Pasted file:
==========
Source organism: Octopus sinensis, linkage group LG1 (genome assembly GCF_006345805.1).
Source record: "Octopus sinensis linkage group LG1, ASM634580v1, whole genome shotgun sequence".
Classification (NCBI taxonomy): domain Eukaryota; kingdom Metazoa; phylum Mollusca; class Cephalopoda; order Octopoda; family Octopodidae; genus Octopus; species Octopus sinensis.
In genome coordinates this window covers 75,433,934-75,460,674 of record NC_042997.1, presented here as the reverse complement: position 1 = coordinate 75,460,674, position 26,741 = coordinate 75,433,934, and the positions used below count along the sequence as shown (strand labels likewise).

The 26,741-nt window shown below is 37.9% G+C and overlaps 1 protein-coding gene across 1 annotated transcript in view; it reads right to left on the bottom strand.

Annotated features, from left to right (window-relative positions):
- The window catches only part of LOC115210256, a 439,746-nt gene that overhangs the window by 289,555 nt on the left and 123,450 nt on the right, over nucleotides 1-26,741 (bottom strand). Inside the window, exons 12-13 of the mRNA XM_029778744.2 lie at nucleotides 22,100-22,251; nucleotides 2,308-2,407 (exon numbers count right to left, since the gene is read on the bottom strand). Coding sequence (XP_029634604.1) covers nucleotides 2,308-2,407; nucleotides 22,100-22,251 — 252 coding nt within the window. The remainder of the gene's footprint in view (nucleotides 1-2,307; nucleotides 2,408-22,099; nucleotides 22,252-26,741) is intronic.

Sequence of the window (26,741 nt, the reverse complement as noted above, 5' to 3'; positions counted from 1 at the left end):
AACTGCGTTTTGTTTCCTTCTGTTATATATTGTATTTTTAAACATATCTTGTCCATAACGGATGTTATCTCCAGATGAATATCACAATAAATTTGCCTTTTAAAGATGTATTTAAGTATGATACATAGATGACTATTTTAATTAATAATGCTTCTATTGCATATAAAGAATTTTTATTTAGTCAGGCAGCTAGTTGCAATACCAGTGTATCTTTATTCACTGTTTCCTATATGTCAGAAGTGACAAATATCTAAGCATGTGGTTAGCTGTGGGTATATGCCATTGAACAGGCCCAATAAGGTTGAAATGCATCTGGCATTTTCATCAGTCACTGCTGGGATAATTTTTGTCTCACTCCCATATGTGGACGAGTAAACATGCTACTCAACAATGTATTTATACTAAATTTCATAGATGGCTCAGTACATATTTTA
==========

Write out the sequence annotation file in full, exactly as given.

Source organism: Octopus sinensis, linkage group LG1 (genome assembly GCF_006345805.1).
Source record: "Octopus sinensis linkage group LG1, ASM634580v1, whole genome shotgun sequence".
Classification (NCBI taxonomy): domain Eukaryota; kingdom Metazoa; phylum Mollusca; class Cephalopoda; order Octopoda; family Octopodidae; genus Octopus; species Octopus sinensis.
In genome coordinates this window covers 75,433,934-75,460,674 of record NC_042997.1, presented here as the reverse complement: position 1 = coordinate 75,460,674, position 26,741 = coordinate 75,433,934, and the positions used below count along the sequence as shown (strand labels likewise).

The 26,741-nt window shown below is 37.9% G+C and overlaps 1 protein-coding gene across 1 annotated transcript in view; it reads right to left on the bottom strand.

Annotated features, from left to right (window-relative positions):
- The window catches only part of LOC115210256, a 439,746-nt gene that overhangs the window by 289,555 nt on the left and 123,450 nt on the right, over nucleotides 1-26,741 (bottom strand). Inside the window, exons 12-13 of the mRNA XM_029778744.2 lie at nucleotides 22,100-22,251; nucleotides 2,308-2,407 (exon numbers count right to left, since the gene is read on the bottom strand). Coding sequence (XP_029634604.1) covers nucleotides 2,308-2,407; nucleotides 22,100-22,251 — 252 coding nt within the window. The remainder of the gene's footprint in view (nucleotides 1-2,307; nucleotides 2,408-22,099; nucleotides 22,252-26,741) is intronic.

Sequence of the window (26,741 nt, the reverse complement as noted above, 5' to 3'; positions counted from 1 at the left end):
AACTGCGTTTTGTTTCCTTCTGTTATATATTGTATTTTTAAACATATCTTGTCCATAACGGATGTTATCTCCAGATGAATATCACAATAAATTTGCCTTTTAAAGATGTATTTAAGTATGATACATAGATGACTATTTTAATTAATAATGCTTCTATTGCATATAAAGAATTTTTATTTAGTCAGGCAGCTAGTTGCAATACCAGTGTATCTTTATTCACTGTTTCCTATATGTCAGAAGTGACAAATATCTAAGCATGTGGTTAGCTGTGGGTATATGCCATTGAACAGGCCCAATAAGGTTGAAATGCATCTGGCATTTTCATCAGTCACTGCTGGGATAATTTTTGTCTCACTCCCATATGTGGACGAGTAAACATGCTACTCAACAATGTATTTATACTAAATTTCATAGATGGCTCAGTACATATTTTA